Great Expectations: Cinematic Adaptations and the Reader’s Disappointment

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    Why are readers of novels so frequently disappointed about film adaptations? This essay explores the grounds for this enduring question, focusing on filmed versions of illusion-creating novels. It does so by presenting a psychological hypothesis of the most common reasons and supports it with a comparative media phenomenology and reception aesthetics. Readers who have grown fond of a specific illusion-creating novel have a tendency to want the film to look and sound as they imagined the world of the text. This wish for congruence is coupled with a desire for recognition. When the adaptation confirms the readers’ own concretization of the book, the act of watching the film can imply an intersubjective acknowledgment of what the readers have conjured up mentally while reading. However, both the wish for congruence and the desire for recognition are rarely satisfied, resulting in a frustration of great expectations.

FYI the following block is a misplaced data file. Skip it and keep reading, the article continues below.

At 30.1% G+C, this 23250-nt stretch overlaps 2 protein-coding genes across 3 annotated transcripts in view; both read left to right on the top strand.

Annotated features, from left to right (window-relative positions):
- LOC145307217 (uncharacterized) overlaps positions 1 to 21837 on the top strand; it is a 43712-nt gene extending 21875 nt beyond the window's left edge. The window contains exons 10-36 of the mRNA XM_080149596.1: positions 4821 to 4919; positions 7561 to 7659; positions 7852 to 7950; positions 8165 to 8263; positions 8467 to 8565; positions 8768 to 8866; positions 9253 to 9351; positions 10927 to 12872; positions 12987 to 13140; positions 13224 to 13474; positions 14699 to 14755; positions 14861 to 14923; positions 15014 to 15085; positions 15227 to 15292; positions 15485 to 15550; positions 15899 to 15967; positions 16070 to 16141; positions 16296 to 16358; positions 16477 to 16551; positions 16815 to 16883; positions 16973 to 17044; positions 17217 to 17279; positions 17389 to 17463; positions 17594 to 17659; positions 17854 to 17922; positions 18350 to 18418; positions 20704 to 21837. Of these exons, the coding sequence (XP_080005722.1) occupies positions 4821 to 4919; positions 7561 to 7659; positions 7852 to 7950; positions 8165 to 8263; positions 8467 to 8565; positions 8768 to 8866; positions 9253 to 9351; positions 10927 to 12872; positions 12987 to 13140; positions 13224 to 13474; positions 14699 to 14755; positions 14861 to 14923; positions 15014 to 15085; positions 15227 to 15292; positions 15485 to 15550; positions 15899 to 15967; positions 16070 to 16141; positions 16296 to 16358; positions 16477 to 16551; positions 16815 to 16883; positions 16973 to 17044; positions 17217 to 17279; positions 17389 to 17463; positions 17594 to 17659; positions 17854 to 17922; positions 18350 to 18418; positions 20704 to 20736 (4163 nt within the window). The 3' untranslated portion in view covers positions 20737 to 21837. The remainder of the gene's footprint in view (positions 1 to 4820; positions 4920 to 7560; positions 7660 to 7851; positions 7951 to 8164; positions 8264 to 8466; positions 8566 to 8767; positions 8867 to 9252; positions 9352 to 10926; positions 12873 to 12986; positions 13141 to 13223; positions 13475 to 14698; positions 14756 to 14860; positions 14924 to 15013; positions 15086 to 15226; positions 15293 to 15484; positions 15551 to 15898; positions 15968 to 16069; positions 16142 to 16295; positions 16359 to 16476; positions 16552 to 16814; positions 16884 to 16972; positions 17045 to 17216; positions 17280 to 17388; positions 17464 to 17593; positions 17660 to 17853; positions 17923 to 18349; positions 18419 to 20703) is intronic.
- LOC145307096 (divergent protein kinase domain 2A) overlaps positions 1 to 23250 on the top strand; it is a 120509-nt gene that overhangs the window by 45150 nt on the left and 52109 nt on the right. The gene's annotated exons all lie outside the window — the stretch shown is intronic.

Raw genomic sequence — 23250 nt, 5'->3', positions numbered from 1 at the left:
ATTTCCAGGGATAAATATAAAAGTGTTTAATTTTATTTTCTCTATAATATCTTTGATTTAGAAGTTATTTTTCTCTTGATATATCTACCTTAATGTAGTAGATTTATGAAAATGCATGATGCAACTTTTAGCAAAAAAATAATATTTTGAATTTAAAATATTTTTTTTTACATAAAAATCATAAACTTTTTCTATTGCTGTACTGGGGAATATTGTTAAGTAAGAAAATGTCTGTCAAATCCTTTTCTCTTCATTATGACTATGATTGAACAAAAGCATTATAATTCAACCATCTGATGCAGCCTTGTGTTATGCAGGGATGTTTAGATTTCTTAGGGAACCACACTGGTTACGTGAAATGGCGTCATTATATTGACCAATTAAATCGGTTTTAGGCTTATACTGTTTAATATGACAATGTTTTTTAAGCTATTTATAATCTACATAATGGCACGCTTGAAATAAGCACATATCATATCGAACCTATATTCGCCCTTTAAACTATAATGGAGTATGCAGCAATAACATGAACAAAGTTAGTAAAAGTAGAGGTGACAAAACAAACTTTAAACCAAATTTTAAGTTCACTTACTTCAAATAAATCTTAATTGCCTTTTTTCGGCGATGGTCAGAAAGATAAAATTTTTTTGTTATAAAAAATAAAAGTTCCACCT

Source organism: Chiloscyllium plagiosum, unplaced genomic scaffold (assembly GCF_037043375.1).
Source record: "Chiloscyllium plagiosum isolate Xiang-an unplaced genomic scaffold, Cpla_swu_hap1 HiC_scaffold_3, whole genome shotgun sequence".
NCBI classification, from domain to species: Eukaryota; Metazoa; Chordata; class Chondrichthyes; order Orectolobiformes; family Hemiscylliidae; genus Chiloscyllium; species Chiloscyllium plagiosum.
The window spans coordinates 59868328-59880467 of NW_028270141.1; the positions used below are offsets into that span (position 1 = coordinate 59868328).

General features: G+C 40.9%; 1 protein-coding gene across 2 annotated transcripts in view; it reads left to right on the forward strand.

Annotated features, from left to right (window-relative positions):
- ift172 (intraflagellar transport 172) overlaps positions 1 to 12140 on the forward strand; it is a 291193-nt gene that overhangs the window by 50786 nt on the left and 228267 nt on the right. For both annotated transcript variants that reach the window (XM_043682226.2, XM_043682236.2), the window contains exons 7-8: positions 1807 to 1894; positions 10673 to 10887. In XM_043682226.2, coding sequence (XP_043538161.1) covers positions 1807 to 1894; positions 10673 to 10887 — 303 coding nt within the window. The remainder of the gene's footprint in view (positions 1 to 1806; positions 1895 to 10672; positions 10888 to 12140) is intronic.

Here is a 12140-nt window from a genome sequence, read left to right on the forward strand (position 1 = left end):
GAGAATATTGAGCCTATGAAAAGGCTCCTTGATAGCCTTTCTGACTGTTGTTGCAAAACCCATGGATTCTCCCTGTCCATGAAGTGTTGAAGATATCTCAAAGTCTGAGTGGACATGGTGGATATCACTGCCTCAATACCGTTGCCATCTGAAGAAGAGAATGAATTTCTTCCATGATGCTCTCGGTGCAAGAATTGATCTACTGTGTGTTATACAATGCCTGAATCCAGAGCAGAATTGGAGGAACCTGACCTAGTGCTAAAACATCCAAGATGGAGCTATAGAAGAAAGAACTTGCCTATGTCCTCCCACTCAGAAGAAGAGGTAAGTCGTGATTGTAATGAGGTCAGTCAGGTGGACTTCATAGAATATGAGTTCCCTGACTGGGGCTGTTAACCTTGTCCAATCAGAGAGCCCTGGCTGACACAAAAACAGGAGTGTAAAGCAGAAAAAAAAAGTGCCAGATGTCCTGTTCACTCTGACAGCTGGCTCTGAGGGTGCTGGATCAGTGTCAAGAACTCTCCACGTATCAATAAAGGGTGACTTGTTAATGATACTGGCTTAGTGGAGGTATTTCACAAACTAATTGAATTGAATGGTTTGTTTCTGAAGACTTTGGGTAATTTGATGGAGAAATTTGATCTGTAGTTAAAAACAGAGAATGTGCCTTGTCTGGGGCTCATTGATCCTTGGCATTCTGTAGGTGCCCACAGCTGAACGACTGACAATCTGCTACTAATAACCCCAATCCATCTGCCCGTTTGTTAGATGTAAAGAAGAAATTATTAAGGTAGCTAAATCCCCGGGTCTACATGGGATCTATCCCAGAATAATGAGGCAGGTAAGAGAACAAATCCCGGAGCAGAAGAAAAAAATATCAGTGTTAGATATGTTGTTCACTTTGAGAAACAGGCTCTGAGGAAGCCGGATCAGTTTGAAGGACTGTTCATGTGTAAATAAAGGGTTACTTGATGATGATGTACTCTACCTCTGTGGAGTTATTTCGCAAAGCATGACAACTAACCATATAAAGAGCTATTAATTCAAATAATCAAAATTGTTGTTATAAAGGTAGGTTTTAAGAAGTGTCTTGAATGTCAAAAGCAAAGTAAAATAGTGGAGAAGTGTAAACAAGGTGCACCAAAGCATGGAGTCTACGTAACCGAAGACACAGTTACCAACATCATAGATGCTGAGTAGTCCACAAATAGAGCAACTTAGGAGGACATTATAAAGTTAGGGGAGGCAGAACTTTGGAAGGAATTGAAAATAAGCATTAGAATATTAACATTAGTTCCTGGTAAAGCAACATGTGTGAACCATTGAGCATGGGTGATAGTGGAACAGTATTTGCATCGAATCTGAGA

Original languageEnglish
    Pages (from-to)425-446
    Number of pages22
    JournalNew Literary History
    Issue number3
    Publication statusPublished - Nov-2018


    • Film Studies
    • Adaptation
    • reception aesthetics
    • phenomenology

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